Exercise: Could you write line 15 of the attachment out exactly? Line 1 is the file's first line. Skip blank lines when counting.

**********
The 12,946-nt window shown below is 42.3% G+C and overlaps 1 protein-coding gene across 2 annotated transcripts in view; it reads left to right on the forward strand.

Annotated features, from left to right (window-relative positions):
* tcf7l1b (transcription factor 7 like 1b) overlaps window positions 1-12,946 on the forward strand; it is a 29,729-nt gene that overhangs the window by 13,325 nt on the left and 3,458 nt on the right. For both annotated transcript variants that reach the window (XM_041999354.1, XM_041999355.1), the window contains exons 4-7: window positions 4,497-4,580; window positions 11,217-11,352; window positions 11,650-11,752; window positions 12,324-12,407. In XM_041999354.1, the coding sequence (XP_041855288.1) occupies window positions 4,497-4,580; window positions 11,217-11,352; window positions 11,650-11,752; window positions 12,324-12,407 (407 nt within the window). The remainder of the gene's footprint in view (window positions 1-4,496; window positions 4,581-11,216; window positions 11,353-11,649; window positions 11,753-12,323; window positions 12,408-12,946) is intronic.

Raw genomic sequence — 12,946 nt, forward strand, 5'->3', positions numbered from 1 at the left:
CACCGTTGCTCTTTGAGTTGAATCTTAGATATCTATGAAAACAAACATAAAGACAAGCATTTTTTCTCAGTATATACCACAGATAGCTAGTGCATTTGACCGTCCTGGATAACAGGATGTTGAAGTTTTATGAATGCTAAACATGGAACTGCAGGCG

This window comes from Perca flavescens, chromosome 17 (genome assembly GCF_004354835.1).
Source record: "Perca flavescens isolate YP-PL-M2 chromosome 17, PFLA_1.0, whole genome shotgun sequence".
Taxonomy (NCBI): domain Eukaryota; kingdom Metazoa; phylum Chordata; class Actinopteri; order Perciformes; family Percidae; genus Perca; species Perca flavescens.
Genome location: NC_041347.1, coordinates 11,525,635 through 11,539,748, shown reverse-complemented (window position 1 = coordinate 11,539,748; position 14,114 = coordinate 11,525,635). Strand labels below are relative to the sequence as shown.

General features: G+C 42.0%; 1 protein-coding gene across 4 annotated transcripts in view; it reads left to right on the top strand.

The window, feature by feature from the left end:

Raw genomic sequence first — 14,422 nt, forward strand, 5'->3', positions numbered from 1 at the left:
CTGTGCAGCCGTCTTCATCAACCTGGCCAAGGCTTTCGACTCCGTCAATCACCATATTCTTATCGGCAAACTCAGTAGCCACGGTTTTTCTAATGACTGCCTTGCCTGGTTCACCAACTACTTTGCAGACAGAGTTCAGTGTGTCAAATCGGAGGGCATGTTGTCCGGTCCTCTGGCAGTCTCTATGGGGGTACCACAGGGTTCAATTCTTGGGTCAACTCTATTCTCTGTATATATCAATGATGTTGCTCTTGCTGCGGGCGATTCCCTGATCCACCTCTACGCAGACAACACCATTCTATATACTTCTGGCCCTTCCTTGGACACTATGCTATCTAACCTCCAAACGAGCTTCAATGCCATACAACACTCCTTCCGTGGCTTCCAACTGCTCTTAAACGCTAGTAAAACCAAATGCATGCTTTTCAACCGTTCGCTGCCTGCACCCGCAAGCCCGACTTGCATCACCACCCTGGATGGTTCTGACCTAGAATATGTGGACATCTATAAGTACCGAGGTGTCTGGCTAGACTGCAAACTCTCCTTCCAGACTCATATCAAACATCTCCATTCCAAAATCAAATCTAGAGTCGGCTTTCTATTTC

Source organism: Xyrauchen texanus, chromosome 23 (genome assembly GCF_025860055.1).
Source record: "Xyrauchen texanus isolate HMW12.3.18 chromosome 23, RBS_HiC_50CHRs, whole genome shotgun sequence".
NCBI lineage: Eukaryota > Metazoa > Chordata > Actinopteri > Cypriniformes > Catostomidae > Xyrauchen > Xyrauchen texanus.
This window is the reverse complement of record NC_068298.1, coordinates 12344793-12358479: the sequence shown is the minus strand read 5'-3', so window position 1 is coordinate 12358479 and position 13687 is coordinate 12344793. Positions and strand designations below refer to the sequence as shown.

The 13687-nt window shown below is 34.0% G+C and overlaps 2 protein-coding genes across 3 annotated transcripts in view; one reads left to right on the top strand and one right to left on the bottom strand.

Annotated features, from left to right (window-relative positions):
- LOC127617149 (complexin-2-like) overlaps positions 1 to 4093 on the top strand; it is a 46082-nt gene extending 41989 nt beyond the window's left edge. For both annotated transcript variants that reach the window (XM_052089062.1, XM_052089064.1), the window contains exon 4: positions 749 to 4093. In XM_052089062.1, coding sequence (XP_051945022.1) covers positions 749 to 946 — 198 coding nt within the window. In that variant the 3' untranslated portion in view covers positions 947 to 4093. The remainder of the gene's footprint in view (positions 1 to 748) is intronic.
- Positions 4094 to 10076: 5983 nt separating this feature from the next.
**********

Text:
Source record: "Xyrauchen texanus isolate HMW12.3.18 chromosome 23, RBS_HiC_50CHRs, whole genome shotgun sequence".